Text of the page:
The Britons were paired together at McLaren between 2010 and last season, but Hamilton has switched camps over the winter to Mercedes.
Button seems happy with what most pundits are describing as ‘de-facto’ number 1 status alongside team newcomer and youngster Sergio Perez.
“It’s unbelievably different,” he beamed, according to the Guardian.
“I’m really loving my job at the moment.”
But over at Mercedes, Hamilton shrugged at the suggestion beating Button at the wheel of a different silver car is an exciting prospect.
“The rivalry between me and Fernando (Alonso) excites me more,” he is quoted by the Daily Mail.
“You also want to beat Seb(astian Vettel), as they are the ones with the most titles. But Alonso’s the fastest driver I can see.”
Whether Hamilton has the most respect for him or not, 33-year-old Button is happy with his lot, insisting he won’t be following Hamilton in the chase for a fresh challenge.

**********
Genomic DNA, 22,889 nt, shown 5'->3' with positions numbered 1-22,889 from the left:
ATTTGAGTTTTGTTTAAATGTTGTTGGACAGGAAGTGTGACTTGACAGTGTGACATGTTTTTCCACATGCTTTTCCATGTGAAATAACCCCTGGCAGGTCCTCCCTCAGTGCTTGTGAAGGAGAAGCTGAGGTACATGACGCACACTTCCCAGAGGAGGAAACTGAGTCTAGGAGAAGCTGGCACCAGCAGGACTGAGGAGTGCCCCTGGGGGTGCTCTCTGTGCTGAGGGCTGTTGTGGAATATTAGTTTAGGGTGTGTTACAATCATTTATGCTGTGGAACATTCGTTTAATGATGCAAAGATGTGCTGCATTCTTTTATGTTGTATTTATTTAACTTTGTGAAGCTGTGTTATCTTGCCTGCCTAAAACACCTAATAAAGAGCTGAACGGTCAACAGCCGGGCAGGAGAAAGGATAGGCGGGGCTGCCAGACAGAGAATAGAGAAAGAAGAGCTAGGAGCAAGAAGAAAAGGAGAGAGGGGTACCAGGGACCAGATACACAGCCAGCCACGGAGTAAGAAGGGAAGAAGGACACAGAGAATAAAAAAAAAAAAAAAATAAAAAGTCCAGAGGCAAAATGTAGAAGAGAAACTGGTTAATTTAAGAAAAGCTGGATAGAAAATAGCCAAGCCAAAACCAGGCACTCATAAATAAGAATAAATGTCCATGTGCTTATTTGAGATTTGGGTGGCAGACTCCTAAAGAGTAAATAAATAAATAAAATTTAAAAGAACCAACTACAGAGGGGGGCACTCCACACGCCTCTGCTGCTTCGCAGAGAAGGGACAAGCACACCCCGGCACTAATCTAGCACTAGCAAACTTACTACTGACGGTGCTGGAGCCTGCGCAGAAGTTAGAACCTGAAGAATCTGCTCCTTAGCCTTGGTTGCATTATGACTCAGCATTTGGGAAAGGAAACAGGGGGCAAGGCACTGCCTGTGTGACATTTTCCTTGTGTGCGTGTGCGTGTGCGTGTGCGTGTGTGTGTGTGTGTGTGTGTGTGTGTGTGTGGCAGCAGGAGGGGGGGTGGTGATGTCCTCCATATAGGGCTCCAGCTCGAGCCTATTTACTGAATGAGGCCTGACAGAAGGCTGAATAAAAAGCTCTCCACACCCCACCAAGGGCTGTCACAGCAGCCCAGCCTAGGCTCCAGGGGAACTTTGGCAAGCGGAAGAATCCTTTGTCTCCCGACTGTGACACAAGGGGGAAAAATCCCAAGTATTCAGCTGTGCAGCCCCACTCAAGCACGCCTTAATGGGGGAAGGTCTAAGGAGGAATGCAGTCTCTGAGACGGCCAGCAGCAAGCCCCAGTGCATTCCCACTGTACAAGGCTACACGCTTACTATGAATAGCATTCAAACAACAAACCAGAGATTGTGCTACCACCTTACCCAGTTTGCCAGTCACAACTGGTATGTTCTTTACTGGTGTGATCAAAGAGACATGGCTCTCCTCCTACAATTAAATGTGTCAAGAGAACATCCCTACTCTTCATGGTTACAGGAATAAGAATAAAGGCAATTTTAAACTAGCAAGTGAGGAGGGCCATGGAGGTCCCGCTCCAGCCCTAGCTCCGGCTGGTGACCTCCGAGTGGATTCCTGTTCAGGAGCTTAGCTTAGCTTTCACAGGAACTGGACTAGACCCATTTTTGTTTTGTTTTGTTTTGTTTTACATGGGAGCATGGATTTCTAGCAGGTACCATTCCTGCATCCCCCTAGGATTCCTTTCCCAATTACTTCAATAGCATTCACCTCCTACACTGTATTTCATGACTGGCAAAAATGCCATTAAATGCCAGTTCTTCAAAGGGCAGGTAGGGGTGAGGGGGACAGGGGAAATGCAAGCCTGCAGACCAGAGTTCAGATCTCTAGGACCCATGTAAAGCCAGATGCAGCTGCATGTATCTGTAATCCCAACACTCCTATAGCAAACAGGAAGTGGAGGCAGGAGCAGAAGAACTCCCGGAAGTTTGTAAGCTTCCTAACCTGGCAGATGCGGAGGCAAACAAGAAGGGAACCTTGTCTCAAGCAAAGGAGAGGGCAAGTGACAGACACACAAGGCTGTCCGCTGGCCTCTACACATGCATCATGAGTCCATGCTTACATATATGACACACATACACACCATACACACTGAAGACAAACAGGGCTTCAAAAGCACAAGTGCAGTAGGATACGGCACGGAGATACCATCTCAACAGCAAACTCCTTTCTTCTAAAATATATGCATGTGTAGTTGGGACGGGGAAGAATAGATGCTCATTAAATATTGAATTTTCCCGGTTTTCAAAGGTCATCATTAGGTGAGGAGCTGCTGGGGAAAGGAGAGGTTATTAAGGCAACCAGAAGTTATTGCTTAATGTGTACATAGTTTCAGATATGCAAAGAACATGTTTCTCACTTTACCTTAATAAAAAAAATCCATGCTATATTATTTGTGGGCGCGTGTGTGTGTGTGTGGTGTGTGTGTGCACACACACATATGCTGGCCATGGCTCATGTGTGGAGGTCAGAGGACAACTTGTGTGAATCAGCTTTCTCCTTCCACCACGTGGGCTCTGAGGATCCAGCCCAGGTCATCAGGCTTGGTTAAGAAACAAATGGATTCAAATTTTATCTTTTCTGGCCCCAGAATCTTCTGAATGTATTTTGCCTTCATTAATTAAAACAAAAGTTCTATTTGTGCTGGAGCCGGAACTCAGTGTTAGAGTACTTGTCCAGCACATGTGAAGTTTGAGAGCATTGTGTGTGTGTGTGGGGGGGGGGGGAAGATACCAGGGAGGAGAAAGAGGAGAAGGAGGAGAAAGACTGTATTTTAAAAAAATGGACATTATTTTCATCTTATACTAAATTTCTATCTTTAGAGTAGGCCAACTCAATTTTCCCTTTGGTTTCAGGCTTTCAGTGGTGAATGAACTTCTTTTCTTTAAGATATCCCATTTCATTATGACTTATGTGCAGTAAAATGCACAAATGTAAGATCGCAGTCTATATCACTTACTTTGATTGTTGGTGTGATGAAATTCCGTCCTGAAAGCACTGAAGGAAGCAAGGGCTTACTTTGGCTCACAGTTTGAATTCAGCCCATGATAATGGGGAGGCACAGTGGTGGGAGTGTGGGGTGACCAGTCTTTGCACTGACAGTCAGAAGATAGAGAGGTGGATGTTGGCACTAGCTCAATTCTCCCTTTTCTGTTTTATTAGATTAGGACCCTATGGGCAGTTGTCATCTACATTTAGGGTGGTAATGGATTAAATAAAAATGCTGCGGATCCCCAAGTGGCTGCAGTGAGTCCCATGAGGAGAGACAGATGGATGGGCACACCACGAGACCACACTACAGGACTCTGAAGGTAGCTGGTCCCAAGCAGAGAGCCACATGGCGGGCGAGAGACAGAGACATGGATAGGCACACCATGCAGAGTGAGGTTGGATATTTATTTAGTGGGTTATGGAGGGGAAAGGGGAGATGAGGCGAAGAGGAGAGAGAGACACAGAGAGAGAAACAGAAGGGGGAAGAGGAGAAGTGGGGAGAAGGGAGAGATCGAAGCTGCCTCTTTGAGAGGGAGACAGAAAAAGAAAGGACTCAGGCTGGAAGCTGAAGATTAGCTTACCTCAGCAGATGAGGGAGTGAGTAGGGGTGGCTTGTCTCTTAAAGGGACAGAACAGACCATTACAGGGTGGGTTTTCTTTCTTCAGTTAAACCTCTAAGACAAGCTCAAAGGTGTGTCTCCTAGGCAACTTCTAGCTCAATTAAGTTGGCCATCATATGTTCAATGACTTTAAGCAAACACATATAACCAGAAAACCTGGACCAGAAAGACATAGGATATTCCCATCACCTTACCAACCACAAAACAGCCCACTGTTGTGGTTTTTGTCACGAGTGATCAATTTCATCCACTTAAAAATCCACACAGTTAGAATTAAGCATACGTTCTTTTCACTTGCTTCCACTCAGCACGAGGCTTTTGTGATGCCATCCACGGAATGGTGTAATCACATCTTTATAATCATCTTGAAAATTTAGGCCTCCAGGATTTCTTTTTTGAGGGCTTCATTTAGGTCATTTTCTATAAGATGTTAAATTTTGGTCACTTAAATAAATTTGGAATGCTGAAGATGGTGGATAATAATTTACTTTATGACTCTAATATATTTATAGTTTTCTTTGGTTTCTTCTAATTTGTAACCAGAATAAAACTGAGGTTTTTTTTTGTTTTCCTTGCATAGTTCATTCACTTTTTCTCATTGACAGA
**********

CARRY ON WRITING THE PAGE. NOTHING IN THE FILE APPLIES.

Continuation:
“I feel very at home. I feel like I’d like to end my career here,” he said.
Michael Schumacher has ruled out returning to the formula one paddock as a television pundit.
It is an occupation now enjoyed by a number of the seven time world champion’s rivals, like former teammates Martin Brundle and Johnny Herbert, and even his title nemesis Damon Hill.
But, although now returning to retirement after three final years with Mercedes, Schumacher is not coming back to occupy a microphone.
“That would not be my thing,” he told Bild newspaper. “First, things move so fast in formula one that even I am already a long way behind, and that is not my style,” said the 44-year-old legend.
“Secondly, once again I would be away from my family, and not even having the fun of driving.”
So, asked what he will be doing when the cars line up on the Melbourne grid without him next weekend, Schumacher answered: “At home, watching TV.”